The burden of proof in campus sexual misconduct cases is not held to the same rigorous standard as criminal cases. This means that hearsay may be admitted, as well as prior acts of the defendant might be admitted when they are relevant to what is happening in the case before the school. A student who is being charged may not have the same fairness in a hearing just because the evidence that is allowed to come in against them is not something that will be deemed reliable in a criminal courtroom.
Read below to learn more about the evidentiary standards in Philadelphia campus sexual misconduct cases. And if you are facing allegations, contact an experienced campus sexual misconduct lawyer.
The evidentiary standards in Philadelphia campus sexual misconduct cases follow the preponderance standard. The preponderance standard is whether the incident more likely than not happened. However, under the clear and convincing evidence standard, that is more than 51% and subjectively must be convincing to a degree that it is clear to the fact finder. It is no exact number, but it is more than preponderance and less than beyond a reasonable doubt, which is the criminal law standard for guilt or innocence.
The “yes mean yes” laws started as early as 2014 in California. The California governor signed the nation’s first affirmative consent law for colleges to be used in campus sexual assault cases. It established that voluntary affirmative consent, an oral agreement, was needed to engage in sexual activity and can be revoked at any time. It goes on to describe what does and does not constitute consent in these situations. In addition, it clarified that a person incapacitated by drugs or alcohol or not fully awake is not able to give consent.
All of these changes to the law are as the California Governor added on to the existing body of criminal laws protecting people already. That changed what needs to be proven, and what kind of evidence needs to be shown in college sexual assault cases. In these kinds of cases, there could be many signs and evidence presented of implicit consent, such as various indications that the party was okay moving forward into sexual activity. However, under a “yes means yes” type standard, there is one piece of evidence that is really important which is the affirmative statement that the parties orally agreed out loud to consent to have sexual interactions. Raising a defense of consent in these jurisdictions is very difficult without specific proof or agreement on the fact that this statement was made and heard by both parties.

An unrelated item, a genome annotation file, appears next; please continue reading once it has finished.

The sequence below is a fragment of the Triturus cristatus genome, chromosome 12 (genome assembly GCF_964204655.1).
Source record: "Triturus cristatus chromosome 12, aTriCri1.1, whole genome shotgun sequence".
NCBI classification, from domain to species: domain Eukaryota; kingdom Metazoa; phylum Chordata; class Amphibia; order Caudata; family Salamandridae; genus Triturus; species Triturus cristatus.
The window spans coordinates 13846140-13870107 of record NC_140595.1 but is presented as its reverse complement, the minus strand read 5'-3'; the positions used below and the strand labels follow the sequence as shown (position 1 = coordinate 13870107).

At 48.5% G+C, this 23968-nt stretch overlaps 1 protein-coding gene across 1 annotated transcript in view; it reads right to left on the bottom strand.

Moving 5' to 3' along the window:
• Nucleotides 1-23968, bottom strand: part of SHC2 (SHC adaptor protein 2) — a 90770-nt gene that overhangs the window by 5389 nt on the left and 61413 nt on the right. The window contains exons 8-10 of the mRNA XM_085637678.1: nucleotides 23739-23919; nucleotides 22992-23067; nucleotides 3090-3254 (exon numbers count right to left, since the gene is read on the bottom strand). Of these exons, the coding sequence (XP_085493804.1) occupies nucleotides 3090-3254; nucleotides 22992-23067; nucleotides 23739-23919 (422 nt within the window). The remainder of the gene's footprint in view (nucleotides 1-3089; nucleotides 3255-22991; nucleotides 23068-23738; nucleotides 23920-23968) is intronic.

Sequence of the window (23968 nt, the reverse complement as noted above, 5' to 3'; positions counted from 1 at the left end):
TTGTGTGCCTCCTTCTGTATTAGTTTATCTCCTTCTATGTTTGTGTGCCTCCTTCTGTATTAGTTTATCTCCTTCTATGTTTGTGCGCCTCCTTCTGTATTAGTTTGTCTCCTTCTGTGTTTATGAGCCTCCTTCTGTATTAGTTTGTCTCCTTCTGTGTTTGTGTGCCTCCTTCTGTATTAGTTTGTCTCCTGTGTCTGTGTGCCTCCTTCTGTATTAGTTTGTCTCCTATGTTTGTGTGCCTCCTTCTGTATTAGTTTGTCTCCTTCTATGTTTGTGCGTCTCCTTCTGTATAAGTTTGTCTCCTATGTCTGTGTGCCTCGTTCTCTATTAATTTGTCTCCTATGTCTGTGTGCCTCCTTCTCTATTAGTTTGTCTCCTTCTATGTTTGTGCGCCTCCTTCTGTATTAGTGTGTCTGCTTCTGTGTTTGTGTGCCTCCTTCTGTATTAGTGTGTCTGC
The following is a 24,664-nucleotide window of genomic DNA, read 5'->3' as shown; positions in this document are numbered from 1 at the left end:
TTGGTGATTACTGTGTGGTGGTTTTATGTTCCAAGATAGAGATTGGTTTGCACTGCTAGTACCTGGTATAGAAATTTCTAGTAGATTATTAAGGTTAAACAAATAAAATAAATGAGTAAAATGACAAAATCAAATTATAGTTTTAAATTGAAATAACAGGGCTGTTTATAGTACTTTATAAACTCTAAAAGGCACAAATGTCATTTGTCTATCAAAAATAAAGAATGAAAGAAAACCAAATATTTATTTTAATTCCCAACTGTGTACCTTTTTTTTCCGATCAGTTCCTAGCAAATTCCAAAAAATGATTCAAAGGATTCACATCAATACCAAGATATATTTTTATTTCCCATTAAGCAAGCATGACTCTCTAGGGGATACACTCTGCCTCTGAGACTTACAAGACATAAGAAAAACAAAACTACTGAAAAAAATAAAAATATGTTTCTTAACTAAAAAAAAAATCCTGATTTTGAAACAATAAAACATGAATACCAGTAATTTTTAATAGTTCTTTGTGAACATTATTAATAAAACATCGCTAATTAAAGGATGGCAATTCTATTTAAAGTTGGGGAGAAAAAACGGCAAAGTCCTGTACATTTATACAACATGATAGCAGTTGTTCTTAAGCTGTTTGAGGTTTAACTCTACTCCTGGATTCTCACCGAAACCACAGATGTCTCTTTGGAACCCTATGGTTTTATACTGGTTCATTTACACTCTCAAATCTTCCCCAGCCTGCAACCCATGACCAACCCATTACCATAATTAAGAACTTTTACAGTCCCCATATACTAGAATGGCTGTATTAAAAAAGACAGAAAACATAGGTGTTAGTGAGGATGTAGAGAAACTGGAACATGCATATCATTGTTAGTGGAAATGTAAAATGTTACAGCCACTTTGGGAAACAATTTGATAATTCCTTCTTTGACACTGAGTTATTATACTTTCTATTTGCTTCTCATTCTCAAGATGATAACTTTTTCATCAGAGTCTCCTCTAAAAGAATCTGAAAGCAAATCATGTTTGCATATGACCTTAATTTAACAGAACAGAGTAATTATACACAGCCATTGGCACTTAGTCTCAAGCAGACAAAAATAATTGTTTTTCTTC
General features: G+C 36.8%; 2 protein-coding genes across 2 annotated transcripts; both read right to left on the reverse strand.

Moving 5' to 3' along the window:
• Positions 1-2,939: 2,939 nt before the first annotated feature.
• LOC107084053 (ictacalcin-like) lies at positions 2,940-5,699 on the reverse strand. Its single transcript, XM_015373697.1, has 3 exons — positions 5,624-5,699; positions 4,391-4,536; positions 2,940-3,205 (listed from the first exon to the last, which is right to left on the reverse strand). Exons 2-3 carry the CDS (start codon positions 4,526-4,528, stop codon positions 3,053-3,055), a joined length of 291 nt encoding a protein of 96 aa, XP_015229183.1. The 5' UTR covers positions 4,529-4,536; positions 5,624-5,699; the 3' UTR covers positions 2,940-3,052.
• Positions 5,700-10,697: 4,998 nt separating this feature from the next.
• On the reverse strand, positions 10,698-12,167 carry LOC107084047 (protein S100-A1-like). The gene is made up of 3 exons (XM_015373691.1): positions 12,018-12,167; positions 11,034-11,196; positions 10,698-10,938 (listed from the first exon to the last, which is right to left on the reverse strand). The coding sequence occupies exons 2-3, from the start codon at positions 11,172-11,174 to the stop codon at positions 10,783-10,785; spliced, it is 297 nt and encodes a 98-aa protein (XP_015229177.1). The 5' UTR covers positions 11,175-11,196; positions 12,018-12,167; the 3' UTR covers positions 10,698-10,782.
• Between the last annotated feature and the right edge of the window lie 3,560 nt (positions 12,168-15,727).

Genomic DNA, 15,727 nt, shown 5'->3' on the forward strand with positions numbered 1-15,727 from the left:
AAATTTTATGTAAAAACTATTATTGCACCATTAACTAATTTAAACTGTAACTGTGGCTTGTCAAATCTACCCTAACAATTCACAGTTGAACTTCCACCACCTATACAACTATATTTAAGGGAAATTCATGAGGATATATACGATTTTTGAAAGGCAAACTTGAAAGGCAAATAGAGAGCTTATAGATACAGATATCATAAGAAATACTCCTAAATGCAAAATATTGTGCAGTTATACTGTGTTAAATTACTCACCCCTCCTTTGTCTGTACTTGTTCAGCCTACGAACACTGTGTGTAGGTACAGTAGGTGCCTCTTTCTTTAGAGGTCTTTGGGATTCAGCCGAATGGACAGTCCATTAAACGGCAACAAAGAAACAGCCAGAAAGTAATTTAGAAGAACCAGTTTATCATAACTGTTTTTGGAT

This new law is similar and different from “no means no” law in some ways. The law still stands that at any time someone can revoke consent by saying, no, they do not want to wish to go any further and that they wish to stop. That means a lack of consent is immediately effective, and the person is supposed to stop all sexual conduct immediately. However, that does not require them to prove in those kinds of cases that the person has gotten a clear signal of no and being told to stop. The student may not know that this is required because this is not the Pennsylvania law as it stands. It might just be a student code or student law, which can get them in trouble with a student disciplinary board, but not necessarily with the Pennsylvania law as it is written.
When the standards of evidence are lowered, and more things are allowed to be presented without proper standards of authenticity and reliability, it can lead to innocent people having unfair evidence pile up against them. This also allows unreliable evidence or unexamined evidence to be admitted against them such as witness statements presented without a chance to cross-examine the witnesses themselves. This can lead to the wrong people being found to be responsible for sexual crimes. Defendants facing these allegations should reach out to an accomplished defense attorney right away.
When individuals are facing a lower standard, it is especially important to have an attorney because there is an even higher chance they will be found responsible for the allegations. A lawyer who is knowledgeable about the evidentiary standards in Philadelphia campus sexual misconduct cases could help you. Call an attorney today.